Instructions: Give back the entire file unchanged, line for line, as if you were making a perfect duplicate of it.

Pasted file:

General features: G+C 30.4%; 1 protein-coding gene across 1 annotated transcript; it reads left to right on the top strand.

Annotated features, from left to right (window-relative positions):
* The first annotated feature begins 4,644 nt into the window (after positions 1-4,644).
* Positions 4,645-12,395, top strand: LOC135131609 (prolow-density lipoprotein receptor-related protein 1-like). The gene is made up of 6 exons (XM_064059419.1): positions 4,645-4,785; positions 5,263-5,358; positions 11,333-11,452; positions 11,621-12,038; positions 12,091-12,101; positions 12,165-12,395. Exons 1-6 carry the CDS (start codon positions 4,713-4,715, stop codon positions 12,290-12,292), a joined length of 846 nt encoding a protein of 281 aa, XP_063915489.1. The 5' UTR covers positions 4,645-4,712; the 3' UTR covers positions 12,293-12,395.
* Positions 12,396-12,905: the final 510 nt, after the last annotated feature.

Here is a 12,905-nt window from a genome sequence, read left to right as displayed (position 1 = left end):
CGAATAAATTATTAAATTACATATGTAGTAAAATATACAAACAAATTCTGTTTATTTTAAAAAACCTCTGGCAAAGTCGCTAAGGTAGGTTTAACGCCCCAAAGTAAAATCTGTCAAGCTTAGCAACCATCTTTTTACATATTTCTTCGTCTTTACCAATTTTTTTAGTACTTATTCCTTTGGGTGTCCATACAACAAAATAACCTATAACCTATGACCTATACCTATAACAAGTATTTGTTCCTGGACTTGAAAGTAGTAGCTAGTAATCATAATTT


General features: G+C 30.4%; 1 protein-coding gene across 1 annotated transcript; it reads left to right on the top strand.

Annotated features, from left to right (window-relative positions):
* The first annotated feature begins 4,644 nt into the window (after positions 1-4,644).
* Positions 4,645-12,395, top strand: LOC135131609 (prolow-density lipoprotein receptor-related protein 1-like). The gene is made up of 6 exons (XM_064059419.1): positions 4,645-4,785; positions 5,263-5,358; positions 11,333-11,452; positions 11,621-12,038; positions 12,091-12,101; positions 12,165-12,395. Exons 1-6 carry the CDS (start codon positions 4,713-4,715, stop codon positions 12,290-12,292), a joined length of 846 nt encoding a protein of 281 aa, XP_063915489.1. The 5' UTR covers positions 4,645-4,712; the 3' UTR covers positions 12,293-12,395.
* Positions 12,396-12,905: the final 510 nt, after the last annotated feature.

Here is a 12,905-nt window from a genome sequence, read left to right as displayed (position 1 = left end):
CGAATAAATTATTAAATTACATATGTAGTAAAATATACAAACAAATTCTGTTTATTTTAAAAAACCTCTGGCAAAGTCGCTAAGGTAGGTTTAACGCCCCAAAGTAAAATCTGTCAAGCTTAGCAACCATCTTTTTACATATTTCTTCGTCTTTACCAATTTTTTTAGTACTTATTCCTTTGGGTGTCCATACAACAAAATAACCTATAACCTATGACCTATACCTATAACAAGTATTTGTTCCTGGACTTGAAAGTAGTAGCTAGTAATCATAATTT